Scott- it was difficult (for me) to tell from the reading provided whether functional programming would require a different hardware configuration. Whether it does or not, why do you think it is that thirty years later we are still using the "von Neumann" style in both hardware and software when people such as the author of the linked article and, (I believe) yourself feel that the functional programming model is far superior?
No, it doesn’t require different hardware. There are a number of functional programming languages out there that compile to ordinary machine code – my drug of choice is Haskell, but OCaml is another popular choice. They might benefit from different hardware, though. There’ve been some research projects into the matter, with mixed results.
The von Neumann model is prevalent, I think, for two main reasons. First, it’s readily evident how to realize it in actual hardware – much of physics is about understanding states and how they evolve over time, so building a machine that encodes a programmatic state and evolves it in a controlled way is something of a "no brainer".
Second, since it’s easier to make von Neumann machines, they came first – and the earliest programming languages were basically von Neumann-style assembler languages. The evolution of the modern procedural programming language develops in an obvious way from there – someone got smart about translating algebraic formulae directly from algebraic notation into the corresponding machine code, which ultimately led to FORTRAN (Backus led the team that originally developed FORTRAN).
Then Dijkstra’s famous "GoTo Statement Considered Harmful" paper paved the way for the "structured programming" revolution, which gave a more sane shape to the way programmers control state manipulation. The next major revolution in programming was the OO-paradigm, which pretty much enshrines the von Neuman separation of state and control as religious doctrine.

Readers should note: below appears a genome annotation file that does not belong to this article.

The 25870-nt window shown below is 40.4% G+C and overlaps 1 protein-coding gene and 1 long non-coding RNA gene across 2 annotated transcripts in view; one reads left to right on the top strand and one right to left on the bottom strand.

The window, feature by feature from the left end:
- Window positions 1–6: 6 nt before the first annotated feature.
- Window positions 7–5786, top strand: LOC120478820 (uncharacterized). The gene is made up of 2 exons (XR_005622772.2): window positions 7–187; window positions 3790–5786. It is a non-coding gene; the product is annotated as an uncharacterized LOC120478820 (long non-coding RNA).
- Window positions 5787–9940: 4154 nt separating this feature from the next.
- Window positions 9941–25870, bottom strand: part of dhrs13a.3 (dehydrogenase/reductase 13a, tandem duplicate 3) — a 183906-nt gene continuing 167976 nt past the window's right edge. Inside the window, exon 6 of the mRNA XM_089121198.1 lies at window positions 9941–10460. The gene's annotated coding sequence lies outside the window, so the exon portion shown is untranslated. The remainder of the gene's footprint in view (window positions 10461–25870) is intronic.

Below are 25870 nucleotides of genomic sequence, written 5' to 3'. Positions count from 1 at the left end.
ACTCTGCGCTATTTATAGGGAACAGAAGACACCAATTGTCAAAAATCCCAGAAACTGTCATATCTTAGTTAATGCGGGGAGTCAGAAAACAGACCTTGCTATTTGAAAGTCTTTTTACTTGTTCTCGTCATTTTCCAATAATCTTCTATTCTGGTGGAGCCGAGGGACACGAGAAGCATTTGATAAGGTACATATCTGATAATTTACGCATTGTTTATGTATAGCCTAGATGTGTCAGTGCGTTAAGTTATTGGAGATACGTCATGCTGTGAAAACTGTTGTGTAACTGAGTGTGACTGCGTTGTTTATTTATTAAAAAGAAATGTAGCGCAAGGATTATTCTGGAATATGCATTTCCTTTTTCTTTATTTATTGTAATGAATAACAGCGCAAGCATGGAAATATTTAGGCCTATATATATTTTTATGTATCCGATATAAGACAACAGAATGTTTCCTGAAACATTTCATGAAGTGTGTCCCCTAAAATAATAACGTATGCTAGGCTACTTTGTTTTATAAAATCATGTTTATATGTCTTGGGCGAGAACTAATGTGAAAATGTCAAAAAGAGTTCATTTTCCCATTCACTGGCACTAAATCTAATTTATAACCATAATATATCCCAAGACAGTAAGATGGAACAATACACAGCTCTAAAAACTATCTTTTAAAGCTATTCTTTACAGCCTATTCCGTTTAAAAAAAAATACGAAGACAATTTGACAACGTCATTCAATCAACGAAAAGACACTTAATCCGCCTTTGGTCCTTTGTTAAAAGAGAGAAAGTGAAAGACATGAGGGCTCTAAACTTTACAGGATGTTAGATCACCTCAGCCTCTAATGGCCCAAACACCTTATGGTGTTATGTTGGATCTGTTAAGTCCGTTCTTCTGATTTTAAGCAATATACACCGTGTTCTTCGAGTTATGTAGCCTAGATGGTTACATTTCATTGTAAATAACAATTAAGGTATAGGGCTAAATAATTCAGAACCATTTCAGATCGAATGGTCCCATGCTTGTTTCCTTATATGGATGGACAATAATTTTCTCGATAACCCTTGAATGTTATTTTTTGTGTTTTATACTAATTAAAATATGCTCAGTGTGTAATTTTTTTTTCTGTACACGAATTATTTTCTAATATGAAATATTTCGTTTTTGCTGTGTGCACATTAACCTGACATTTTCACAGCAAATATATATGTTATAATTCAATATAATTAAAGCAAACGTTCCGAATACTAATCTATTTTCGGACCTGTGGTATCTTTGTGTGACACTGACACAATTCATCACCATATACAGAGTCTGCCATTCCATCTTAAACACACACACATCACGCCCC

So the combination of direct hardware support, and the relatively slow growth of compiler technology for functional languages are largely responsible.
In today’s world, where hardware costs have shrunk so small that some are talking about desktop computers going the way of cell phones – free with a two year subscription to an ISP – there’s much less need for programming languages to closely parallel hardware architectures. In fact, the dominant theme in most of the programming literature these days is about how we make our programming languages more "expressive".
Programs are a way of expressing ideas. Through most of the history of computing, our languages have been primarily ways to express those ideas in ways that are simple enough for computers to understand. We’ve always looked for ways to express more sophisticated ideas – but the more complicated an idea is, the harder it is to express in those simple terms. So another approach is to make the compiler smart enough to translate ideas expressed in sophisticated ways down into those simple hardware terms.
Of course, the main language we humans have developed in which to express our most sophisticated ideas is mathematics. The procedural languages that have dominated programming are only weakly connected to mathematical expression – little more than simple algebraic expressions. Functional languages bridge that gap.
I think the down side is that functional languages have a rather formidable learning curve. Maybe even more so for someone who’s very comfortable with the procedural paradigm.
Software tool makers work hard to propagate a myth that, if you have the right tools, almost anybody can program. As we move toward the future, we face more and more complicated programming problems, and that myth becomes less and less credible. A game like Halo 3 represents incredible cutting edge engineering work. Managing complexity is the single most fundamental problem in software engineering, and we’re rapidly reaching the limits of how well the OO-paradigm can cope with it. It’s not a problem of tools, it’s a problem with how we’re able to express problems and solutions.
Hm. Like some of my posts tend to do, this is getting long. :)
I have in mind an article on this very subject – what functional programmin is all about (Backus’ paper is 30 years old – things have changed a bit), why functional programming models are superior, why we haven’t adopted them, and why I think we will be adopting them in the not too distant future. I hope what I’ve said here touches on some of the main points, and whets your appetite for more. :)
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